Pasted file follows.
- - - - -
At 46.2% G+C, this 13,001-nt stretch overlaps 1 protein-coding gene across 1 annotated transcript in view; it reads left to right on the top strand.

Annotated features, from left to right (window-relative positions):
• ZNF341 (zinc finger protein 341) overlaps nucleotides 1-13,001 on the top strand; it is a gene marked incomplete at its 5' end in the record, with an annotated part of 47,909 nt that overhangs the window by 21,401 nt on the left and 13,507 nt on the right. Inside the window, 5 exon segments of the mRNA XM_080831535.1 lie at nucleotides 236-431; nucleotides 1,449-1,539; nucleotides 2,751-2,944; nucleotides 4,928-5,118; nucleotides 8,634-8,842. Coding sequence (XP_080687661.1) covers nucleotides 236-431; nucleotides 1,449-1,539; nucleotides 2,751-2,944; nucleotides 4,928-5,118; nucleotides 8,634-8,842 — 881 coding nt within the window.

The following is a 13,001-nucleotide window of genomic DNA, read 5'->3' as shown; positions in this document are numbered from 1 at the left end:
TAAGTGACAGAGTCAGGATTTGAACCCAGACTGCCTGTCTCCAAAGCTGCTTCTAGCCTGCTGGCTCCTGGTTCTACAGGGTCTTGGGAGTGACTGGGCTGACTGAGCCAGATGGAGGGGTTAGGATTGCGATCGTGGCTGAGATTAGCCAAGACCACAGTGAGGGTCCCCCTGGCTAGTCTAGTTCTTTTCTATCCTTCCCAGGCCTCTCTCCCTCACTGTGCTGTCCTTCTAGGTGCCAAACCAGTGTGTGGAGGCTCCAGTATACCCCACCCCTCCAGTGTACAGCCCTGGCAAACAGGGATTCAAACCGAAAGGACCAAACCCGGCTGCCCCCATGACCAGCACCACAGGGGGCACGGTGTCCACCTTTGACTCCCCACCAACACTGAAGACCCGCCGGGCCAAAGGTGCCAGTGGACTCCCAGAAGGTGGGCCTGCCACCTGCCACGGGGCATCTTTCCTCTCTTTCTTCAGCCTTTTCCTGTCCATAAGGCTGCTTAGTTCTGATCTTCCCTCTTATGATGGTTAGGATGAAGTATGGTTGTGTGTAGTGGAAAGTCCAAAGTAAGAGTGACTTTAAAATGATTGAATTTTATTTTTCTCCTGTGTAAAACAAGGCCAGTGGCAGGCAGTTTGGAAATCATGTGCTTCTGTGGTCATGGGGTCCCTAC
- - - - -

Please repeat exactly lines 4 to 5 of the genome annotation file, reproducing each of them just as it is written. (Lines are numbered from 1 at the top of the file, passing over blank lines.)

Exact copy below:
The following is a 13,001-nucleotide window of genomic DNA, read 5'->3' as shown; positions in this document are numbered from 1 at the left end:
TAAGTGACAGAGTCAGGATTTGAACCCAGACTGCCTGTCTCCAAAGCTGCTTCTAGCCTGCTGGCTCCTGGTTCTACAGGGTCTTGGGAGTGACTGGGCTGACTGAGCCAGATGGAGGGGTTAGGATTGCGATCGTGGCTGAGATTAGCCAAGACCACAGTGAGGGTCCCCCTGGCTAGTCTAGTTCTTTTCTATCCTTCCCAGGCCTCTCTCCCTCACTGTGCTGTCCTTCTAGGTGCCAAACCAGTGTGTGGAGGCTCCAGTATACCCCACCCCTCCAGTGTACAGCCCTGGCAAACAGGGATTCAAACCGAAAGGACCAAACCCGGCTGCCCCCATGACCAGCACCACAGGGGGCACGGTGTCCACCTTTGACTCCCCACCAACACTGAAGACCCGCCGGGCCAAAGGTGCCAGTGGACTCCCAGAAGGTGGGCCTGCCACCTGCCACGGGGCATCTTTCCTCTCTTTCTTCAGCCTTTTCCTGTCCATAAGGCTGCTTAGTTCTGATCTTCCCTCTTATGATGGTTAGGATGAAGTATGGTTGTGTGTAGTGGAAAGTCCAAAGTAAGAGTGACTTTAAAATGATTGAATTTTATTTTTCTCCTGTGTAAAACAAGGCCAGTGGCAGGCAGTTTGGAAATCATGTGCTTCTGTGGTCATGGGGTCCCTAC